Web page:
Finally, people who take others’ equality personally and persevere are an inspiring example. In 1993, Cincinnati was ground zero for a vicious anti-LGBT campaign seeking to pass an amendment to the city charter that would, in the words of U.S. Supreme Court Justice Anthony Kennedy, make LGBT people “strangers to the law.” It barred the city from taking steps to counteract discrimination, essentially making local government complicit in private acts of bias. Like the policy Kennedy referred to, Issue 3 in Cincinnati ended up gaining a majority of votes. But unlike its counterpart that Kennedy and the high court struck down, Cincinnati’s measure was somehow allowed to stand.

No one felt the pain of Issue 3’s passage more than Nancy, who led the drive to defeat it, with support from the Task Force. In the dark days following its approval, Nancy brought rigor and humor and proportion to a landscape scarred with pain and distrust and recrimination. She kept speaking to business leaders, faith leaders, reporters, legal players, national allies and elected officials of both major parties — or, in Cincinnati, all 3 (including Charterites) — when some in the LGBT community were just too scalded to sustain the dialogue. She stayed true to her vision of a beloved community and kept shining her light to bring others around, or bring them over, to build it with her.

Facing the reality, and the stigma, of the nation’s only official anti-LGBT municipal policy, Nancy took the simple but radical step of taking it personally.

I am a native of Kalamazoo, Mich. In 2001, anti-LGBT campaigners in my hometown had the audacity (Nancy would say “chutzpah”) to try to replicate Issue 3 or Article 12 as it became known in law. They tried to bamboozle the family and friends in the community where I grew up to pass a similar measure. Drawing on the lesson of Nancy Minson, we convinced voters to take personally this appeal to indecency and attack on their sense of fair play. We defeated that drive.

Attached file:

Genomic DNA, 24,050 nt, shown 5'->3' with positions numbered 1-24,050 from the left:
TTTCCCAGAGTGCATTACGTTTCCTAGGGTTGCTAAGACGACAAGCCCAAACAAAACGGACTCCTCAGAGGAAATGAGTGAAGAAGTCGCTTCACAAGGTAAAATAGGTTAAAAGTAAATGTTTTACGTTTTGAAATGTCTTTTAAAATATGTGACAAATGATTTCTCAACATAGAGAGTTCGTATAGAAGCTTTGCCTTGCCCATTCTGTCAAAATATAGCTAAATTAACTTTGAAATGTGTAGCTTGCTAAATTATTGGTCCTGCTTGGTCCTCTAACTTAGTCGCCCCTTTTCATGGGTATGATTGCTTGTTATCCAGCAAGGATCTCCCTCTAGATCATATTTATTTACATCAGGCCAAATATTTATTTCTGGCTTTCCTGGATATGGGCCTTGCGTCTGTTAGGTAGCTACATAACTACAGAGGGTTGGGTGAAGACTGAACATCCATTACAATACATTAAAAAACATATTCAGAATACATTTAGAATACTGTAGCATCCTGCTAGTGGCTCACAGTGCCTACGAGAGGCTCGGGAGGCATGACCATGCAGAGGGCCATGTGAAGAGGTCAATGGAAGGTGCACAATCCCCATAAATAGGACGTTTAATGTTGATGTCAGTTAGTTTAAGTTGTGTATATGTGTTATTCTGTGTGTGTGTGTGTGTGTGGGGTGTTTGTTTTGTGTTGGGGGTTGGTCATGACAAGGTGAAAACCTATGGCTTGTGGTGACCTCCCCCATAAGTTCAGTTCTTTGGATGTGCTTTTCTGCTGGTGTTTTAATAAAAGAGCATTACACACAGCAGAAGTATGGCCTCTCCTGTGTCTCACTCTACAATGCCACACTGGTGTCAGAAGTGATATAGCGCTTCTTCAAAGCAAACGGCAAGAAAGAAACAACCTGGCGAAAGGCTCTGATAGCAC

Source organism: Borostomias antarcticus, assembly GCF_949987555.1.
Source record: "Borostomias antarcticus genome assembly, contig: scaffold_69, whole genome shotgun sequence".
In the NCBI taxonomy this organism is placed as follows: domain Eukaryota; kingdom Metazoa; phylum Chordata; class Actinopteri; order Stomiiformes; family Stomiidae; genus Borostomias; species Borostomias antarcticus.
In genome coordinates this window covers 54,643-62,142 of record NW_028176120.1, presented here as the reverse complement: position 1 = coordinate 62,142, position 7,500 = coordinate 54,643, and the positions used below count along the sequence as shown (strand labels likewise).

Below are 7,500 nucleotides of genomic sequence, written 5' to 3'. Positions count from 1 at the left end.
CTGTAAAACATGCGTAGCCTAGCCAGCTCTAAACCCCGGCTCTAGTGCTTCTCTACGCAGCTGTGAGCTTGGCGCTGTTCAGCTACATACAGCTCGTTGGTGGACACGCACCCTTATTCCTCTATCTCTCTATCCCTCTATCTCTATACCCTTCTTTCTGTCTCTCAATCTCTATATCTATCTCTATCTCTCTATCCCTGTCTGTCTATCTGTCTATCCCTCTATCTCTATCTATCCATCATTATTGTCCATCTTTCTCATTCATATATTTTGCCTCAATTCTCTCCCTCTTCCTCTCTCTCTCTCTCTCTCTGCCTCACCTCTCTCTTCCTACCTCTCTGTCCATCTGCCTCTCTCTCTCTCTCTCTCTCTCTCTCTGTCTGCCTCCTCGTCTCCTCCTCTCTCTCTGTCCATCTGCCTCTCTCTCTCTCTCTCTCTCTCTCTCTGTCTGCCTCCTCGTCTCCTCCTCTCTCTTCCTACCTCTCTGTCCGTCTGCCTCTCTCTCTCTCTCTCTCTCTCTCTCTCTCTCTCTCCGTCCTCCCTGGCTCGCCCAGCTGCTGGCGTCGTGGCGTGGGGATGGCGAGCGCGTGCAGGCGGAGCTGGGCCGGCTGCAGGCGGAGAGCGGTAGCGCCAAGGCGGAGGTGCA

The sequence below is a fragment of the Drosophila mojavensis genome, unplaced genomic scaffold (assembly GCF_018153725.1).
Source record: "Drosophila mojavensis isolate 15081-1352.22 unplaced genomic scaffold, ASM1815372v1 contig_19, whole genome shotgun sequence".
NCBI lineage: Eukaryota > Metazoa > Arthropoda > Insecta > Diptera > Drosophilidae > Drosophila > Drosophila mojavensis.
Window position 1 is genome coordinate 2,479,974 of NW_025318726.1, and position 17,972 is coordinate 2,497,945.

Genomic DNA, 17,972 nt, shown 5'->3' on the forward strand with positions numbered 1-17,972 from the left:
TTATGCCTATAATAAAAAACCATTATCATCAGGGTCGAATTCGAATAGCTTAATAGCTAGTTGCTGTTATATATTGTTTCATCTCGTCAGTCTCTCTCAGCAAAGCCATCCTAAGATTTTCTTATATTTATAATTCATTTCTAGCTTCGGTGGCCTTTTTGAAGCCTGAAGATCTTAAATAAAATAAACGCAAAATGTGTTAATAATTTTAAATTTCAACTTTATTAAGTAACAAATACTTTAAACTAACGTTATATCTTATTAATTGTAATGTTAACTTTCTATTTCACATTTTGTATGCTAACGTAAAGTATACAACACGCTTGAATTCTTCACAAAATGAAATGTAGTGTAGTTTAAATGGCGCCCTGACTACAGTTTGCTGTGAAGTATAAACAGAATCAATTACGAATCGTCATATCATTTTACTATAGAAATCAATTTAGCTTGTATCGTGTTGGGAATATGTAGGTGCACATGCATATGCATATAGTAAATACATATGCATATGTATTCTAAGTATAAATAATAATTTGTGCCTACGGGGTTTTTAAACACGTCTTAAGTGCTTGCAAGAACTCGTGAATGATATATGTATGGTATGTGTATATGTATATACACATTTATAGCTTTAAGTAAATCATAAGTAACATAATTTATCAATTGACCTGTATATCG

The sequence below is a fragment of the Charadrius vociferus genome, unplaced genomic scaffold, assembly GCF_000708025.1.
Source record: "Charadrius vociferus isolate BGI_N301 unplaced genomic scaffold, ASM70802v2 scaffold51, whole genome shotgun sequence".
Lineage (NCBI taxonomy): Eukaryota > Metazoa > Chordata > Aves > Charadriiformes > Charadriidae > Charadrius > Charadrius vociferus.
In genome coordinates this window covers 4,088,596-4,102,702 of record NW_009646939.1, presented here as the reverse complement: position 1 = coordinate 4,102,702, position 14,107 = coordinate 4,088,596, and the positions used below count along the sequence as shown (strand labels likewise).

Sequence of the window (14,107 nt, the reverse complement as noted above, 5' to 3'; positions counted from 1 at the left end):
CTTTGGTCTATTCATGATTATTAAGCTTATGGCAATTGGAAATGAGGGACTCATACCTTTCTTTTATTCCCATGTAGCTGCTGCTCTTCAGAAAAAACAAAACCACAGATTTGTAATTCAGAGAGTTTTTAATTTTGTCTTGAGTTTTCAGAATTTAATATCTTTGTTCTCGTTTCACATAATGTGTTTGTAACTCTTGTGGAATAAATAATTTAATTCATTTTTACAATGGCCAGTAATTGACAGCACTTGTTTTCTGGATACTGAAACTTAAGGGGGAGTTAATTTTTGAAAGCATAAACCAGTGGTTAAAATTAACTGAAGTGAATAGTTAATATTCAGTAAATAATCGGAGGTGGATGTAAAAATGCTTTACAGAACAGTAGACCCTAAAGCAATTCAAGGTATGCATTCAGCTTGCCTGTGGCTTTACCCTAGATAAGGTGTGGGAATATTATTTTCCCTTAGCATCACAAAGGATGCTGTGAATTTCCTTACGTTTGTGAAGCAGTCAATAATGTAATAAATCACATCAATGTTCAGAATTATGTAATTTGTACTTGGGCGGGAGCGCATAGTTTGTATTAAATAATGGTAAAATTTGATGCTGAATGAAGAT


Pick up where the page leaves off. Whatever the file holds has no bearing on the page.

With the savvy and elbow grease of a close-knit team and a corps of hardworking volunteers, Cincinnatians in 2004 voted to scrap Article 12 eleven years after its enactment.

Both Nancy and the Task Force were integral to that victory. Turning the page on that chapter comes with the risk that a heroine of the story, especially after her own passing, gets consigned to the index. Nancy deserves more than that.

We have an opportunity to celebrate Nancy Minson’s legacy.

The Task Force, established in 1973, is the first and oldest national organization dedicated to winning freedom and expanding legal protection for LGBT people. We are and have long been at the forefront of campaigns to stop local and state ballot measures that set back equality and to forge coalitions that will advance and preserve it.

At the Task Force, we rely on allies to help improve the lives of LGBT people and to build power with us from the ground up, in communities and in the democratic process. We miss Nancy Minson. And we celebrate all those who walk in her footsteps to win equality and make America a better place for us all.